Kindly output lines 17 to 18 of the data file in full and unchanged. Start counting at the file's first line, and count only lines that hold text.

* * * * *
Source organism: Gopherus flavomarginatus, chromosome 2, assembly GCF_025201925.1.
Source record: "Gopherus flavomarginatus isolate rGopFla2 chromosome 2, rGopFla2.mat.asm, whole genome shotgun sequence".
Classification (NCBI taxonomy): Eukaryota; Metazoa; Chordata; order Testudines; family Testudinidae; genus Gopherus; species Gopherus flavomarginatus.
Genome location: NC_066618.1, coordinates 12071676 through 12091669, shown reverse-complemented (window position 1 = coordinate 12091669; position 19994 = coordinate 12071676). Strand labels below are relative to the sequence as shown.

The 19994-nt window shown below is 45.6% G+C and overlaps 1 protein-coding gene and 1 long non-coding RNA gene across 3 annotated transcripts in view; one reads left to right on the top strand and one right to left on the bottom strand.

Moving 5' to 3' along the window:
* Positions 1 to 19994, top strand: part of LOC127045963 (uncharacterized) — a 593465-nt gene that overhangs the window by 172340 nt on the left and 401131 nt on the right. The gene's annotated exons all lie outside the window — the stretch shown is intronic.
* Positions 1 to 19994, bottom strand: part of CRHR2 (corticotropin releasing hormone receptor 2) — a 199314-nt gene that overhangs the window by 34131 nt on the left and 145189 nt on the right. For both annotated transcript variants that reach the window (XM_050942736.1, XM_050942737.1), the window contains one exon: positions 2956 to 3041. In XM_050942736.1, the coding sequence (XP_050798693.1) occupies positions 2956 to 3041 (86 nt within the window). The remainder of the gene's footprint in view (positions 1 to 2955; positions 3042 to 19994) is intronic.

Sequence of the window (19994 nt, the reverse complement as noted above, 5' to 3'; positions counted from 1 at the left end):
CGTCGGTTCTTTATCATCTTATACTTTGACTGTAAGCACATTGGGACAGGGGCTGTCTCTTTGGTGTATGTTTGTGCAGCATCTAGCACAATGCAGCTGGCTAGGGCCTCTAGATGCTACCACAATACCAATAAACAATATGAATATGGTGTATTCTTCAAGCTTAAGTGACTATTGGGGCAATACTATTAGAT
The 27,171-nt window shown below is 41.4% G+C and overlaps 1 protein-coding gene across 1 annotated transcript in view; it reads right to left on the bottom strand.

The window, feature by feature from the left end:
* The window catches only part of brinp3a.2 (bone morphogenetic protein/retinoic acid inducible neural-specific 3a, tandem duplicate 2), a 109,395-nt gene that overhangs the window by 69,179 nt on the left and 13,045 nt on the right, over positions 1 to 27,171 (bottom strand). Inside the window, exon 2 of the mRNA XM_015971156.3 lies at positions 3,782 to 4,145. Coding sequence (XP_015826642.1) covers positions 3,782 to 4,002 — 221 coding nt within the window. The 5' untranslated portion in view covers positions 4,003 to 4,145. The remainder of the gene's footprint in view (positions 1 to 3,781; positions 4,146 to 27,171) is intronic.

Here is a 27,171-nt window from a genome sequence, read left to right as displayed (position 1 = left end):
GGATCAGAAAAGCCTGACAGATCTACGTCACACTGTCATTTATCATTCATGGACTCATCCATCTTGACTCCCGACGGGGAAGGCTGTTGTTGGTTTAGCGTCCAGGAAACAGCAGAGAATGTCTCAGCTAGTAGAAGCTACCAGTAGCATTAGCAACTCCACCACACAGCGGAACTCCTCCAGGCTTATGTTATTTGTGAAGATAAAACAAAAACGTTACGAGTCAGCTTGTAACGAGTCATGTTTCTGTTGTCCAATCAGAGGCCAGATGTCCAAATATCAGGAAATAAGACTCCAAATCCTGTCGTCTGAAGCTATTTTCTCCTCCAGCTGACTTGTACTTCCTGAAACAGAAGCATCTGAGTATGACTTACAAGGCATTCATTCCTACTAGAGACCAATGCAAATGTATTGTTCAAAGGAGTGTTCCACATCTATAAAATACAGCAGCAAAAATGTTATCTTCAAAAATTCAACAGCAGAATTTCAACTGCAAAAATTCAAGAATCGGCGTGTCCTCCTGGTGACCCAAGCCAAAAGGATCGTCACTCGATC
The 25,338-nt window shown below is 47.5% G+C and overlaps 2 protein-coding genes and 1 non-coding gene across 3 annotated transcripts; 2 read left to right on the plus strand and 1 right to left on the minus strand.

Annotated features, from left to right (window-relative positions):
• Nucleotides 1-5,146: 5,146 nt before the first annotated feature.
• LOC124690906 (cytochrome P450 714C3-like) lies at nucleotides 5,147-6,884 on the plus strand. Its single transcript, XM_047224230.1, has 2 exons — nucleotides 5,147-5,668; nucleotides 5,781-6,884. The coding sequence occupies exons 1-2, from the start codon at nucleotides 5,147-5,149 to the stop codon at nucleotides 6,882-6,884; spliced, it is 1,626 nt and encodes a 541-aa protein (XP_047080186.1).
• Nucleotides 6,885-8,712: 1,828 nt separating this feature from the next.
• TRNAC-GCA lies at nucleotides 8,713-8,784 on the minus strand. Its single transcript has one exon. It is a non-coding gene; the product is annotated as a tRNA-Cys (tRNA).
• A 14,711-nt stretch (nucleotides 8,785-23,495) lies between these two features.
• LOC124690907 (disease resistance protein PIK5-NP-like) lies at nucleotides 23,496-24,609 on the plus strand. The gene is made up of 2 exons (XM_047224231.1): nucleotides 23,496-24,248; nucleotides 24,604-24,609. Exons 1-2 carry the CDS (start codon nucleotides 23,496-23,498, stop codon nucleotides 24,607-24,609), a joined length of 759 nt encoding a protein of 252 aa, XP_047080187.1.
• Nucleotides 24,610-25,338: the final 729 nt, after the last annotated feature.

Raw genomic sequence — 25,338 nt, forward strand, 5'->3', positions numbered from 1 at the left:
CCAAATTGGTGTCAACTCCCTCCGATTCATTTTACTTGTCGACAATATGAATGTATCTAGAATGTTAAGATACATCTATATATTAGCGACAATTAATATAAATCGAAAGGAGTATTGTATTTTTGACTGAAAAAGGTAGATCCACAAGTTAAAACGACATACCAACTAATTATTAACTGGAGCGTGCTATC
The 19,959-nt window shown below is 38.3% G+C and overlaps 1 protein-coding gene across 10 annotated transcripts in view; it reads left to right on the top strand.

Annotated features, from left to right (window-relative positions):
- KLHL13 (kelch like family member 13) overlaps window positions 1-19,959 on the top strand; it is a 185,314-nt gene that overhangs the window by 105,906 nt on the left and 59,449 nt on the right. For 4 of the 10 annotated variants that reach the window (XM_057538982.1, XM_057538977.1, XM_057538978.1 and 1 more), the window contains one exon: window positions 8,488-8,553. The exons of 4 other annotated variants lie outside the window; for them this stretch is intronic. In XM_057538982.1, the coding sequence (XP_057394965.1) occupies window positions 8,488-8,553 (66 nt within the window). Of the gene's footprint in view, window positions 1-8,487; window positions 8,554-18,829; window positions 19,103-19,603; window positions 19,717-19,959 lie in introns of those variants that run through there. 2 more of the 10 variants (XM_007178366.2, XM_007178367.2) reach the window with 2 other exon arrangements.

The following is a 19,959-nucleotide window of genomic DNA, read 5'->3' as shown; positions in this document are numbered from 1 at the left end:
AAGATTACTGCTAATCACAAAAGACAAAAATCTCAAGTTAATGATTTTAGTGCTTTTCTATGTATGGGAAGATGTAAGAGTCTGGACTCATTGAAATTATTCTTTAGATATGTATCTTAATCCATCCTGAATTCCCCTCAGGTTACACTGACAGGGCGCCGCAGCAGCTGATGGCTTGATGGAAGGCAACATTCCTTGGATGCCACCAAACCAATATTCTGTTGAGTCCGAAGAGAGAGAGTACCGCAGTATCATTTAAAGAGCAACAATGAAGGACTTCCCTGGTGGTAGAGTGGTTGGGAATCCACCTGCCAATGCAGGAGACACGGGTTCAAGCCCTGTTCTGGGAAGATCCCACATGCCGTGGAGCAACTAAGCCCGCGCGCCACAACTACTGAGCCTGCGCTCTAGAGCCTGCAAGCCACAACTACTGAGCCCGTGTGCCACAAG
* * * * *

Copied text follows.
Annotated features, from left to right (window-relative positions):
• Nucleotides 1-5,146: 5,146 nt before the first annotated feature.